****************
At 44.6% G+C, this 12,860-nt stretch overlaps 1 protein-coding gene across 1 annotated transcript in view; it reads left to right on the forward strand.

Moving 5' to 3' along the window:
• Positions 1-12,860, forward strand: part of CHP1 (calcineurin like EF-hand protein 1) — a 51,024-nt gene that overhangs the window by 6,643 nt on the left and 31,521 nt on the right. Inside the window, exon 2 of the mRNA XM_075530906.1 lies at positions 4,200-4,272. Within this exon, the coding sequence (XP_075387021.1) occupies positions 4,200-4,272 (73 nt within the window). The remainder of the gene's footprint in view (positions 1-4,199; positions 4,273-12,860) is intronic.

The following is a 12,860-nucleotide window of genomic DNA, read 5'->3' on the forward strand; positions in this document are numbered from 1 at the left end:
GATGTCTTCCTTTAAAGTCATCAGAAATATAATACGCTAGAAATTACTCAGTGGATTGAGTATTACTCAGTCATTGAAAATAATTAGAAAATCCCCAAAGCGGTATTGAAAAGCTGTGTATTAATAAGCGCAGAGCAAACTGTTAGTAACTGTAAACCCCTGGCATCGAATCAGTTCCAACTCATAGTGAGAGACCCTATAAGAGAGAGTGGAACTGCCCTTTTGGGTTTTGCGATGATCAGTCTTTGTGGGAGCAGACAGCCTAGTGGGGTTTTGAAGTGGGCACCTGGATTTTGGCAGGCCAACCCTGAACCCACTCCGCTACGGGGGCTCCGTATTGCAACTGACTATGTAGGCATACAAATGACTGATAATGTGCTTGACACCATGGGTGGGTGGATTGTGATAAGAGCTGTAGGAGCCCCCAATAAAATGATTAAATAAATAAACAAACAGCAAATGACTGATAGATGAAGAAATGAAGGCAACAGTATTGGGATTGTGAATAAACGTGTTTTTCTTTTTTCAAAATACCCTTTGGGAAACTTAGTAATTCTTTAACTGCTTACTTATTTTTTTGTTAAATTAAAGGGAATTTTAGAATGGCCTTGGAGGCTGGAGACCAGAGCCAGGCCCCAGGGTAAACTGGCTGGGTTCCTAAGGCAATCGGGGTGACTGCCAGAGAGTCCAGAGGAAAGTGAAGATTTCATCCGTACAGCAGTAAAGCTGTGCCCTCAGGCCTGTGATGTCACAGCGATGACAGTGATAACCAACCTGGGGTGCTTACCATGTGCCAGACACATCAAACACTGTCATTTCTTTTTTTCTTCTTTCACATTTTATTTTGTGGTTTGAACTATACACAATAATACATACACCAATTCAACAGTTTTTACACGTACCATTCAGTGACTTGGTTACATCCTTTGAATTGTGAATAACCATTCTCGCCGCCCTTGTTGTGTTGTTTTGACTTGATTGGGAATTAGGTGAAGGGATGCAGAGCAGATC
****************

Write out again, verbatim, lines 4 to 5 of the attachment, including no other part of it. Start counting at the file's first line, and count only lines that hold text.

The following is a 12,860-nucleotide window of genomic DNA, read 5'->3' on the forward strand; positions in this document are numbered from 1 at the left end:
GATGTCTTCCTTTAAAGTCATCAGAAATATAATACGCTAGAAATTACTCAGTGGATTGAGTATTACTCAGTCATTGAAAATAATTAGAAAATCCCCAAAGCGGTATTGAAAAGCTGTGTATTAATAAGCGCAGAGCAAACTGTTAGTAACTGTAAACCCCTGGCATCGAATCAGTTCCAACTCATAGTGAGAGACCCTATAAGAGAGAGTGGAACTGCCCTTTTGGGTTTTGCGATGATCAGTCTTTGTGGGAGCAGACAGCCTAGTGGGGTTTTGAAGTGGGCACCTGGATTTTGGCAGGCCAACCCTGAACCCACTCCGCTACGGGGGCTCCGTATTGCAACTGACTATGTAGGCATACAAATGACTGATAATGTGCTTGACACCATGGGTGGGTGGATTGTGATAAGAGCTGTAGGAGCCCCCAATAAAATGATTAAATAAATAAACAAACAGCAAATGACTGATAGATGAAGAAATGAAGGCAACAGTATTGGGATTGTGAATAAACGTGTTTTTCTTTTTTCAAAATACCCTTTGGGAAACTTAGTAATTCTTTAACTGCTTACTTATTTTTTTGTTAAATTAAAGGGAATTTTAGAATGGCCTTGGAGGCTGGAGACCAGAGCCAGGCCCCAGGGTAAACTGGCTGGGTTCCTAAGGCAATCGGGGTGACTGCCAGAGAGTCCAGAGGAAAGTGAAGATTTCATCCGTACAGCAGTAAAGCTGTGCCCTCAGGCCTGTGATGTCACAGCGATGACAGTGATAACCAACCTGGGGTGCTTACCATGTGCCAGACACATCAAACACTGTCATTTCTTTTTTTCTTCTTTCACATTTTATTTTGTGGTTTGAACTATACACAATAATACATACACCAATTCAACAGTTTTTACACGTACCATTCAGTGACTTGGTTACATCCTTTGAATTGTGAATAACCATTCTCGCCGCCCTTGTTGTGTTGTTTTGACTTGATTGGGAATTAGGTGAAGGGATGCAGAGCAGATC